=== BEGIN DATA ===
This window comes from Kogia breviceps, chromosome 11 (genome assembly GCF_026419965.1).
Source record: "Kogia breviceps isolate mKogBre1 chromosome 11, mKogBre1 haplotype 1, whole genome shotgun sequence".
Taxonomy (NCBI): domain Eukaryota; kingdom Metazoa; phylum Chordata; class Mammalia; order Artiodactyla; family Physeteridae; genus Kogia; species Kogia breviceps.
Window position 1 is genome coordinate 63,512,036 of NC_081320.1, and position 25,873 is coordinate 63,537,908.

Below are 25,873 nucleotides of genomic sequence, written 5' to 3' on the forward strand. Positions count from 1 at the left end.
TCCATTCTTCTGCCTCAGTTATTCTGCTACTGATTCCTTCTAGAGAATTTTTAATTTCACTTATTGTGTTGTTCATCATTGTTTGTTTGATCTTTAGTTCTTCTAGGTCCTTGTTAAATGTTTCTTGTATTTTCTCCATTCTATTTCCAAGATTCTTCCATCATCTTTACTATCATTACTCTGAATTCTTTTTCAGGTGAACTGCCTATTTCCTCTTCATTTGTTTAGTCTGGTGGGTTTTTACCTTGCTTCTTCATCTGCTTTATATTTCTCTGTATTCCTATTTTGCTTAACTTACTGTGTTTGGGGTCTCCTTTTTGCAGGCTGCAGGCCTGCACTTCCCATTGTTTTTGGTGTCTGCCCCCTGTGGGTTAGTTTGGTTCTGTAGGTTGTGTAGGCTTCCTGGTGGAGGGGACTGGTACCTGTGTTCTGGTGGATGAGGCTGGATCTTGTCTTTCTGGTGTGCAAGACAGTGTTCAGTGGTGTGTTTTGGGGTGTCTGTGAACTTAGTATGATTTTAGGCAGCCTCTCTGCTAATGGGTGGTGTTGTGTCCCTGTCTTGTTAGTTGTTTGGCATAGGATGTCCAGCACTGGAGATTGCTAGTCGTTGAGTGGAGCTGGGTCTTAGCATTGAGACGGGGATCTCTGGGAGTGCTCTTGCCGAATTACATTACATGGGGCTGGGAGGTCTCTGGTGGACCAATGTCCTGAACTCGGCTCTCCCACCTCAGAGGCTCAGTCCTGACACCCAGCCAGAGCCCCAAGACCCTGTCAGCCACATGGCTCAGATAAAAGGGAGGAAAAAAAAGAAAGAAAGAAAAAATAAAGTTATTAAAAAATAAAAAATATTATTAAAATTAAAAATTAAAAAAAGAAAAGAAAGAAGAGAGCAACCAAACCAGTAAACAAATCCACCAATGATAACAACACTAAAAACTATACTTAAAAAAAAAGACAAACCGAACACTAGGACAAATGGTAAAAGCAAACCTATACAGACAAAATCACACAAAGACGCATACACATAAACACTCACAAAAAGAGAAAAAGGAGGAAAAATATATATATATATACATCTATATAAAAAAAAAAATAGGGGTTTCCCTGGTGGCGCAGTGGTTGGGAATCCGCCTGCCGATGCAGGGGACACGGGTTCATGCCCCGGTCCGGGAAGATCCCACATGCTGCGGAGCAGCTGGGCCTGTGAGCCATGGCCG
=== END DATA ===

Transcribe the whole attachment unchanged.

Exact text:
This window comes from Kogia breviceps, chromosome 11 (genome assembly GCF_026419965.1).
Source record: "Kogia breviceps isolate mKogBre1 chromosome 11, mKogBre1 haplotype 1, whole genome shotgun sequence".
Taxonomy (NCBI): domain Eukaryota; kingdom Metazoa; phylum Chordata; class Mammalia; order Artiodactyla; family Physeteridae; genus Kogia; species Kogia breviceps.
Window position 1 is genome coordinate 63,512,036 of NC_081320.1, and position 25,873 is coordinate 63,537,908.

Below are 25,873 nucleotides of genomic sequence, written 5' to 3' on the forward strand. Positions count from 1 at the left end.
TCCATTCTTCTGCCTCAGTTATTCTGCTACTGATTCCTTCTAGAGAATTTTTAATTTCACTTATTGTGTTGTTCATCATTGTTTGTTTGATCTTTAGTTCTTCTAGGTCCTTGTTAAATGTTTCTTGTATTTTCTCCATTCTATTTCCAAGATTCTTCCATCATCTTTACTATCATTACTCTGAATTCTTTTTCAGGTGAACTGCCTATTTCCTCTTCATTTGTTTAGTCTGGTGGGTTTTTACCTTGCTTCTTCATCTGCTTTATATTTCTCTGTATTCCTATTTTGCTTAACTTACTGTGTTTGGGGTCTCCTTTTTGCAGGCTGCAGGCCTGCACTTCCCATTGTTTTTGGTGTCTGCCCCCTGTGGGTTAGTTTGGTTCTGTAGGTTGTGTAGGCTTCCTGGTGGAGGGGACTGGTACCTGTGTTCTGGTGGATGAGGCTGGATCTTGTCTTTCTGGTGTGCAAGACAGTGTTCAGTGGTGTGTTTTGGGGTGTCTGTGAACTTAGTATGATTTTAGGCAGCCTCTCTGCTAATGGGTGGTGTTGTGTCCCTGTCTTGTTAGTTGTTTGGCATAGGATGTCCAGCACTGGAGATTGCTAGTCGTTGAGTGGAGCTGGGTCTTAGCATTGAGACGGGGATCTCTGGGAGTGCTCTTGCCGAATTACATTACATGGGGCTGGGAGGTCTCTGGTGGACCAATGTCCTGAACTCGGCTCTCCCACCTCAGAGGCTCAGTCCTGACACCCAGCCAGAGCCCCAAGACCCTGTCAGCCACATGGCTCAGATAAAAGGGAGGAAAAAAAAGAAAGAAAGAAAAAATAAAGTTATTAAAAAATAAAAAATATTATTAAAATTAAAAATTAAAAAAAGAAAAGAAAGAAGAGAGCAACCAAACCAGTAAACAAATCCACCAATGATAACAACACTAAAAACTATACTTAAAAAAAAAGACAAACCGAACACTAGGACAAATGGTAAAAGCAAACCTATACAGACAAAATCACACAAAGACGCATACACATAAACACTCACAAAAAGAGAAAAAGGAGGAAAAATATATATATATATACATCTATATAAAAAAAAAAATAGGGGTTTCCCTGGTGGCGCAGTGGTTGGGAATCCGCCTGCCGATGCAGGGGACACGGGTTCATGCCCCGGTCCGGGAAGATCCCACATGCTGCGGAGCAGCTGGGCCTGTGAGCCATGGCCG